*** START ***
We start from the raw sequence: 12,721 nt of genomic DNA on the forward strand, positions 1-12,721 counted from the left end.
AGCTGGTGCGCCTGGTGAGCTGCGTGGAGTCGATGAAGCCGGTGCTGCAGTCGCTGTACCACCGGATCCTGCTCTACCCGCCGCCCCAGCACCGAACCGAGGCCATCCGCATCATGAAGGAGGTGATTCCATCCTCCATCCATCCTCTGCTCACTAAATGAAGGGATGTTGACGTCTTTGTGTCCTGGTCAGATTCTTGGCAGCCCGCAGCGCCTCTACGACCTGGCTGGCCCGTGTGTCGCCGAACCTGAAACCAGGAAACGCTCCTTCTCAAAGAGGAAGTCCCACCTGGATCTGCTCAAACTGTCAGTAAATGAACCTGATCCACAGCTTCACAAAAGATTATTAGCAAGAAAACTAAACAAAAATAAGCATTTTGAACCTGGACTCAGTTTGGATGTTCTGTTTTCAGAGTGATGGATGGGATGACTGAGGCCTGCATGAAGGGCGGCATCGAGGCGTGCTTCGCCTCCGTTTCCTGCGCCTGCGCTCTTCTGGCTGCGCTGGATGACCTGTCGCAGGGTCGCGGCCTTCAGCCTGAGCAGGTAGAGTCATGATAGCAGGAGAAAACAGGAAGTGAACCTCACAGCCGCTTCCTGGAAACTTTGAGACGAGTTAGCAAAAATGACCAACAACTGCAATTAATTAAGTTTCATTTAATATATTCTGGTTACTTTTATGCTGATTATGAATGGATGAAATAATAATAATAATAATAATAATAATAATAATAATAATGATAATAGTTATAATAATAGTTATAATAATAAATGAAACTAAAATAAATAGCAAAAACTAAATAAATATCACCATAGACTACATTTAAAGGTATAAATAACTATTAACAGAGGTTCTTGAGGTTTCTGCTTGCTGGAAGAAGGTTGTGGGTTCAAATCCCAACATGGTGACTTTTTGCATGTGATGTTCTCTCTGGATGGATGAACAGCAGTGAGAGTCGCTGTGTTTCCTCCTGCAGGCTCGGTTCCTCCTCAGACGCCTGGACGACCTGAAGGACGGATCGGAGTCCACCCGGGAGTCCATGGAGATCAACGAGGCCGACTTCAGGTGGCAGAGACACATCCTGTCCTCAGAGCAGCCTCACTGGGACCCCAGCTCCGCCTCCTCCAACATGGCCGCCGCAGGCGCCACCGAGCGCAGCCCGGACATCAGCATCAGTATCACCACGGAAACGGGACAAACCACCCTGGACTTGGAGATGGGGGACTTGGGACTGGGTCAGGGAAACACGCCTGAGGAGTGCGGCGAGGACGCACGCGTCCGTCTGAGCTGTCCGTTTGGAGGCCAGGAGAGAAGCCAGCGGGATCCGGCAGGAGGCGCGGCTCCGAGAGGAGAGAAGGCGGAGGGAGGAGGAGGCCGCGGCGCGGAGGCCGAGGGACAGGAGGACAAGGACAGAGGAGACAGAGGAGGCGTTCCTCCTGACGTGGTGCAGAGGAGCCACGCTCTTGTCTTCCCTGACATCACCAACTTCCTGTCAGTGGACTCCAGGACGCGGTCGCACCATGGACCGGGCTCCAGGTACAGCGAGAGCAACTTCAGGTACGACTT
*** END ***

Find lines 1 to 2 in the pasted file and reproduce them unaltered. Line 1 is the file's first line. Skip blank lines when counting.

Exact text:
We start from the raw sequence: 12,721 nt of genomic DNA on the forward strand, positions 1-12,721 counted from the left end.
AGCTGGTGCGCCTGGTGAGCTGCGTGGAGTCGATGAAGCCGGTGCTGCAGTCGCTGTACCACCGGATCCTGCTCTACCCGCCGCCCCAGCACCGAACCGAGGCCATCCGCATCATGAAGGAGGTGATTCCATCCTCCATCCATCCTCTGCTCACTAAATGAAGGGATGTTGACGTCTTTGTGTCCTGGTCAGATTCTTGGCAGCCCGCAGCGCCTCTACGACCTGGCTGGCCCGTGTGTCGCCGAACCTGAAACCAGGAAACGCTCCTTCTCAAAGAGGAAGTCCCACCTGGATCTGCTCAAACTGTCAGTAAATGAACCTGATCCACAGCTTCACAAAAGATTATTAGCAAGAAAACTAAACAAAAATAAGCATTTTGAACCTGGACTCAGTTTGGATGTTCTGTTTTCAGAGTGATGGATGGGATGACTGAGGCCTGCATGAAGGGCGGCATCGAGGCGTGCTTCGCCTCCGTTTCCTGCGCCTGCGCTCTTCTGGCTGCGCTGGATGACCTGTCGCAGGGTCGCGGCCTTCAGCCTGAGCAGGTAGAGTCATGATAGCAGGAGAAAACAGGAAGTGAACCTCACAGCCGCTTCCTGGAAACTTTGAGACGAGTTAGCAAAAATGACCAACAACTGCAATTAATTAAGTTTCATTTAATATATTCTGGTTACTTTTATGCTGATTATGAATGGATGAAATAATAATAATAATAATAATAATAATAATAATAATAATGATAATAGTTATAATAATAGTTATAATAATAAATGAAACTAAAATAAATAGCAAAAACTAAATAAATATCACCATAGACTACATTTAAAGGTATAAATAACTATTAACAGAGGTTCTTGAGGTTTCTGCTTGCTGGAAGAAGGTTGTGGGTTCAAATCCCAACATGGTGACTTTTTGCATGTGATGTTCTCTCTGGATGGATGAACAGCAGTGAGAGTCGCTGTGTTTCCTCCTGCAGGCTCGGTTCCTCCTCAGACGCCTGGACGACCTGAAGGACGGATCGGAGTCCACCCGGGAGTCCATGGAGATCAACGAGGCCGACTTCAGGTGGCAGAGACACATCCTGTCCTCAGAGCAGCCTCACTGGGACCCCAGCTCCGCCTCCTCCAACATGGCCGCCGCAGGCGCCACCGAGCGCAGCCCGGACATCAGCATCAGTATCACCACGGAAACGGGACAAACCACCCTGGACTTGGAGATGGGGGACTTGGGACTGGGTCAGGGAAACACGCCTGAGGAGTGCGGCGAGGACGCACGCGTCCGTCTGAGCTGTCCGTTTGGAGGCCAGGAGAGAAGCCAGCGGGATCCGGCAGGAGGCGCGGCTCCGAGAGGAGAGAAGGCGGAGGGAGGAGGAGGCCGCGGCGCGGAGGCCGAGGGACAGGAGGACAAGGACAGAGGAGACAGAGGAGGCGTTCCTCCTGACGTGGTGCAGAGGAGCCACGCTCTTGTCTTCCCTGACATCACCAACTTCCTGTCAGTGGACTCCAGGACGCGGTCGCACCATGGACCGGGCTCCAGGTACAGCGAGAGCAACTTCAGGTACGACTT